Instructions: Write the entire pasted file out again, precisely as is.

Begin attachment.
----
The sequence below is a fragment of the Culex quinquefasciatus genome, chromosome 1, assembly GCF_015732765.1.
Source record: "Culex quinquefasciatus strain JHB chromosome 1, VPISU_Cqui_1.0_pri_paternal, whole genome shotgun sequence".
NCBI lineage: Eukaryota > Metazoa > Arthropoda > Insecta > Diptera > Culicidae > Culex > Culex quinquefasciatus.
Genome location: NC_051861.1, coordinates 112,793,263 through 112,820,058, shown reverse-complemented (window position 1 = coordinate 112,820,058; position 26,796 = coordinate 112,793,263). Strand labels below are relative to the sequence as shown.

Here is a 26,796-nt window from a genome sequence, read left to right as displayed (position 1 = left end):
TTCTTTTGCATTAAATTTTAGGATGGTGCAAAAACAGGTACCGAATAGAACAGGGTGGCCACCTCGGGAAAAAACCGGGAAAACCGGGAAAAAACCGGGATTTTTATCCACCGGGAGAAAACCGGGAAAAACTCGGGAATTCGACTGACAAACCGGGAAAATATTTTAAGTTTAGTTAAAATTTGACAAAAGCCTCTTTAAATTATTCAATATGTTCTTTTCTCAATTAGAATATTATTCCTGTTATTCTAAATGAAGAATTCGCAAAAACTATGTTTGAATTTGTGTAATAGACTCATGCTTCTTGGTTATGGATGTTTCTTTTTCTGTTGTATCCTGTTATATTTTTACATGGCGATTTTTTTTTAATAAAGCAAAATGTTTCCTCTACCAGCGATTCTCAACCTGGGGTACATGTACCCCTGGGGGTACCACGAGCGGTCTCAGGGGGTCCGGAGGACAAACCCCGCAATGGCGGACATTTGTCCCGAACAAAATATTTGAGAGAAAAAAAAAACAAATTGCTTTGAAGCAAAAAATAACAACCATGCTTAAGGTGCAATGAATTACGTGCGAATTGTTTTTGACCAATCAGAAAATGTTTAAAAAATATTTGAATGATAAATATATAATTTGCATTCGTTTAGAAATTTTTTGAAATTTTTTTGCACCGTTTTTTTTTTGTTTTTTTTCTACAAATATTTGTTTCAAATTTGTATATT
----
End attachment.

The sequence below is a fragment of the Culex quinquefasciatus genome, chromosome 1, assembly GCF_015732765.1.
Source record: "Culex quinquefasciatus strain JHB chromosome 1, VPISU_Cqui_1.0_pri_paternal, whole genome shotgun sequence".
NCBI lineage: Eukaryota > Metazoa > Arthropoda > Insecta > Diptera > Culicidae > Culex > Culex quinquefasciatus.
Genome location: NC_051861.1, coordinates 112,793,263 through 112,820,058, shown reverse-complemented (window position 1 = coordinate 112,820,058; position 26,796 = coordinate 112,793,263). Strand labels below are relative to the sequence as shown.

Here is a 26,796-nt window from a genome sequence, read left to right as displayed (position 1 = left end):
TTCTTTTGCATTAAATTTTAGGATGGTGCAAAAACAGGTACCGAATAGAACAGGGTGGCCACCTCGGGAAAAAACCGGGAAAACCGGGAAAAAACCGGGATTTTTATCCACCGGGAGAAAACCGGGAAAAACTCGGGAATTCGACTGACAAACCGGGAAAATATTTTAAGTTTAGTTAAAATTTGACAAAAGCCTCTTTAAATTATTCAATATGTTCTTTTCTCAATTAGAATATTATTCCTGTTATTCTAAATGAAGAATTCGCAAAAACTATGTTTGAATTTGTGTAATAGACTCATGCTTCTTGGTTATGGATGTTTCTTTTTCTGTTGTATCCTGTTATATTTTTACATGGCGATTTTTTTTTAATAAAGCAAAATGTTTCCTCTACCAGCGATTCTCAACCTGGGGTACATGTACCCCTGGGGGTACCACGAGCGGTCTCAGGGGGTCCGGAGGACAAACCCCGCAATGGCGGACATTTGTCCCGAACAAAATATTTGAGAGAAAAAAAAAACAAATTGCTTTGAAGCAAAAAATAACAACCATGCTTAAGGTGCAATGAATTACGTGCGAATTGTTTTTGACCAATCAGAAAATGTTTAAAAAATATTTGAATGATAAATATATAATTTGCATTCGTTTAGAAATTTTTTGAAATTTTTTTGCACCGTTTTTTTTTTGTTTTTTTTCTACAAATATTTGTTTCAAATTTGTATATT